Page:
Since feed costs represent the largest portion of cost of production, it also represents the greatest opportunity for reducing costs-- in particular the grow-finish barn. Feed efficiency can have the single biggest impact on feed cost per pig. With the current high feed costs, there has been a greater push toward managing feed efficiency within operations.
There are a number of considerations that play a role when examining feed efficiency in pork production, according to Ken Engele, information services manager, Prairie Swine Center. These are environmental (temperature, humidity, air circulation), social (space allocation, group size, re-grouping), immunological (disease, pathogen concentration), and management (particle size, feeder adjustment).
Engele provides the following factors that impact feed efficiency:
• Genetics: Are you feeding according to the maximum lean yield potential of your herd?
• Feed processing: Understanding the impact of pelleting and size of grind. Industry standard for particle size is 600-800 microns. Kansas State University demonstrated a 1.2 percent improvement in feed efficiency for every 100 micron reduction in particle size relative to the optimal range. Pigs fed pelleted diets vs. mash have 3 percent to 6 percent better feed efficiency.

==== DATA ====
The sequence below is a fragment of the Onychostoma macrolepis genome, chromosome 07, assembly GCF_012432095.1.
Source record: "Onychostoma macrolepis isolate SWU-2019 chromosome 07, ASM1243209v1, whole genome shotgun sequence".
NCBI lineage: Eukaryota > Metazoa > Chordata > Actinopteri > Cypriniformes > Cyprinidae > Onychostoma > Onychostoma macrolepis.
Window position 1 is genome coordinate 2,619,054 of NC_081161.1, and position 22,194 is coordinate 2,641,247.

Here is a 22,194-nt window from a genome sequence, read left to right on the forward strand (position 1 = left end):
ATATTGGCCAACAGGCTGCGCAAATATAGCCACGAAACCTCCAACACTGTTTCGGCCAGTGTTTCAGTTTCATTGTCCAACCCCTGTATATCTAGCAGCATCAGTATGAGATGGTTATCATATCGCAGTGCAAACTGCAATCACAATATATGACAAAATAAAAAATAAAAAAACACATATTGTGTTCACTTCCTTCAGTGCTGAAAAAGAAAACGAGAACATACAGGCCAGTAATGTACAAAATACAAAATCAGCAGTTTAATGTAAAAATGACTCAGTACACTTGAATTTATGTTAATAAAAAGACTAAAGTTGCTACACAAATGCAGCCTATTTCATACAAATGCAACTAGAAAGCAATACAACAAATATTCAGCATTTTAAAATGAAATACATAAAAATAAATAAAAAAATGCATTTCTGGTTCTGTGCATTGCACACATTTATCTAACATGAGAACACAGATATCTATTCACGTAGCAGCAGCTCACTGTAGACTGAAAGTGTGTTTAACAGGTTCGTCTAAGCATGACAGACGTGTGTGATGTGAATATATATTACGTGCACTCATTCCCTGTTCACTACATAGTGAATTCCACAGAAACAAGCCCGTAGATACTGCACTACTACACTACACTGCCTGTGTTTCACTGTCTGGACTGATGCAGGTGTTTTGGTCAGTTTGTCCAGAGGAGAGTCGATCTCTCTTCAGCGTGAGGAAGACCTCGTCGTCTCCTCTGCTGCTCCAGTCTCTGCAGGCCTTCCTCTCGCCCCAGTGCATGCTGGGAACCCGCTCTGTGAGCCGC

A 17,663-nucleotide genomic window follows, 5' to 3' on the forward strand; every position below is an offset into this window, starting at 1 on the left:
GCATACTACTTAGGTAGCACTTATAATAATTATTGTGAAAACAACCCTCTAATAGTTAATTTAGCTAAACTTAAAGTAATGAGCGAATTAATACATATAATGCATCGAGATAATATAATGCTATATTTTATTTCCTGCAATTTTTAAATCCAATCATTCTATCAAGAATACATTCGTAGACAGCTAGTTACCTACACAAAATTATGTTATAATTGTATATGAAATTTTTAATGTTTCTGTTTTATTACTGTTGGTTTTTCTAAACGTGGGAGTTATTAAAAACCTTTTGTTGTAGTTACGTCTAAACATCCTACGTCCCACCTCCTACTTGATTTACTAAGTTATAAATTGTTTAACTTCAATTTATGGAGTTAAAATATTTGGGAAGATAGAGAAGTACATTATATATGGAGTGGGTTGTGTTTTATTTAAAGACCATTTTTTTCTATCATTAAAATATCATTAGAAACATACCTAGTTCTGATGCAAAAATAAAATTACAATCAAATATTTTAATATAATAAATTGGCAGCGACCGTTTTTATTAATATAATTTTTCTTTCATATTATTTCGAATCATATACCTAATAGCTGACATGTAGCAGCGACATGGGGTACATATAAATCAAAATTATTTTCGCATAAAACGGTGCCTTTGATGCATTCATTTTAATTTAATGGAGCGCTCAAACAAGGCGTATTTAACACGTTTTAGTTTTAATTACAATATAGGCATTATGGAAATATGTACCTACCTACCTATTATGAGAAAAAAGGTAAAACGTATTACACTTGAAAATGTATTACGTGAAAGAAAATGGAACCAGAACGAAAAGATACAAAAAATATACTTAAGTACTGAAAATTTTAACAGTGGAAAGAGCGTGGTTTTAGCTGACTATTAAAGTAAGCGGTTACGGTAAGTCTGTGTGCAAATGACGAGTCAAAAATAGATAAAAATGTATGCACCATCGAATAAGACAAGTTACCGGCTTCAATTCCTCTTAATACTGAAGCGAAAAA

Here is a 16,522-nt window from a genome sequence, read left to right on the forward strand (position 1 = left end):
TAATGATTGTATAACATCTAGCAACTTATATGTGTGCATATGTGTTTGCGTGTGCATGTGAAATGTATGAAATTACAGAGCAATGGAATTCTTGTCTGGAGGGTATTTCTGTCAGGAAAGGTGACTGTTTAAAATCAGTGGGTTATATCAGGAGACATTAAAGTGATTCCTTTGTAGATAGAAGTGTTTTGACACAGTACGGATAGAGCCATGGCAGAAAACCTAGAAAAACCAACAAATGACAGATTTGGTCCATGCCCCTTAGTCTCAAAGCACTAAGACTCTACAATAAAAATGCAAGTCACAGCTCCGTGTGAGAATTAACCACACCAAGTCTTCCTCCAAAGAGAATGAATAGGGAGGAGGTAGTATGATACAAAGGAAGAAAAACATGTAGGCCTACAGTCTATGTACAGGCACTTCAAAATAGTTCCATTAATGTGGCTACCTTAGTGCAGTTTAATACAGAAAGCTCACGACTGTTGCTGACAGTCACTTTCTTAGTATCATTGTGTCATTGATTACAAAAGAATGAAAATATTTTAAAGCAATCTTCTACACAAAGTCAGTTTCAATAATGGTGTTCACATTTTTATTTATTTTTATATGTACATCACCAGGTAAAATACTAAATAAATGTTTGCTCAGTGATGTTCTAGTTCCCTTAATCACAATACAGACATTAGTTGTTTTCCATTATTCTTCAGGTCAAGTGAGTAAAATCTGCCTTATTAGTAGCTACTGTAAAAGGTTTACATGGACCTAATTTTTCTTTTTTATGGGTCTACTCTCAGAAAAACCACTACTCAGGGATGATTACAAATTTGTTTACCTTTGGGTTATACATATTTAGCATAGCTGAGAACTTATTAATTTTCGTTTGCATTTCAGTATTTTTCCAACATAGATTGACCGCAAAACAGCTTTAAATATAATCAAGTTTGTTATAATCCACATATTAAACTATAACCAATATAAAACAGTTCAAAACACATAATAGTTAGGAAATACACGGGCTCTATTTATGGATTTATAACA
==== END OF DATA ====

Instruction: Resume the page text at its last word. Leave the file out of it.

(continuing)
• Management: Ensure feeders are checked daily and feeders are adjusted for 40 percent pan coverage to maximize feed efficiency, by maximizing performance and minimizing feed wastage. In addition, a 3 percent reduction in pen space translates to a 1 percent reduction in feed intake and growth rate.
• Dietary energy level: Use of alternative feed ingredients typically provides a lower energy density within the diet, thereby increasing the amount of feed required per pig. Pigs will typically compensate for the lower energy diets by increasing their intake, subsequently having a significant impact on feed efficiency. Poorer feed efficiency may be offset by cheaper diet cost. It is very important to monitor this relationship.
• Environmental temperature: Ensure pigs are kept within their thermal comfort zone. Cold temperatures increase feed intake while hot temperatures reduce feed intake
• Disease challenge: Healthy pigs grow faster. Pigs are able to utilize nutrients for growth rather than fight disease. Disease challenges can also increase mortality in the finishing herd and can have significant impact on whole herd efficiency.
• Breeding herd productivity: On average, a sow will consume approximately one ton of feed per year. The greater number of pigs produced per sow will improve whole herd feed efficiency.
• Market weight: Feed efficiency worsens as pigs get heavier. Ensure pigs are marketed at their optimal weight to minimize feed cost, maximizing profit potential.
Source: Prairie Swine Center